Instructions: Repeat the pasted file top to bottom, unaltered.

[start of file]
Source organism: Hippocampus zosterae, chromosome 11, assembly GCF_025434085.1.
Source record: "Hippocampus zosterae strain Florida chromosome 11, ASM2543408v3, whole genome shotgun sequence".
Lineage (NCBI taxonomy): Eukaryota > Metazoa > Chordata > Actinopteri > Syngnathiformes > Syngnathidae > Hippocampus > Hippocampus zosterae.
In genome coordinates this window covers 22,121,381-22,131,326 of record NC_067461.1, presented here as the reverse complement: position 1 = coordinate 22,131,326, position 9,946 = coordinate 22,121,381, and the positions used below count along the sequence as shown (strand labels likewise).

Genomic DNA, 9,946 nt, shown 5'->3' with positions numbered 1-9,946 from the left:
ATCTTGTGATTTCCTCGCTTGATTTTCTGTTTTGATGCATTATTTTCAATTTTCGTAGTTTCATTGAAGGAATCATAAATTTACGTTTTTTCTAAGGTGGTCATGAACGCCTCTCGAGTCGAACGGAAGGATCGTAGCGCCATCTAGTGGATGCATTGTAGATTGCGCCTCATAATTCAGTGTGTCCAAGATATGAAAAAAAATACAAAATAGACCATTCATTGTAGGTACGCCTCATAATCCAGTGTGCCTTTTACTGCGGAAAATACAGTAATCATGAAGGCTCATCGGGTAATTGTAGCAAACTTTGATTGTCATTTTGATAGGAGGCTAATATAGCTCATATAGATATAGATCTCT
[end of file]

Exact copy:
Source organism: Hippocampus zosterae, chromosome 11, assembly GCF_025434085.1.
Source record: "Hippocampus zosterae strain Florida chromosome 11, ASM2543408v3, whole genome shotgun sequence".
Lineage (NCBI taxonomy): Eukaryota > Metazoa > Chordata > Actinopteri > Syngnathiformes > Syngnathidae > Hippocampus > Hippocampus zosterae.
In genome coordinates this window covers 22,121,381-22,131,326 of record NC_067461.1, presented here as the reverse complement: position 1 = coordinate 22,131,326, position 9,946 = coordinate 22,121,381, and the positions used below count along the sequence as shown (strand labels likewise).

Genomic DNA, 9,946 nt, shown 5'->3' with positions numbered 1-9,946 from the left:
ATCTTGTGATTTCCTCGCTTGATTTTCTGTTTTGATGCATTATTTTCAATTTTCGTAGTTTCATTGAAGGAATCATAAATTTACGTTTTTTCTAAGGTGGTCATGAACGCCTCTCGAGTCGAACGGAAGGATCGTAGCGCCATCTAGTGGATGCATTGTAGATTGCGCCTCATAATTCAGTGTGTCCAAGATATGAAAAAAAATACAAAATAGACCATTCATTGTAGGTACGCCTCATAATCCAGTGTGCCTTTTACTGCGGAAAATACAGTAATCATGAAGGCTCATCGGGTAATTGTAGCAAACTTTGATTGTCATTTTGATAGGAGGCTAATATAGCTCATATAGATATAGATCTCT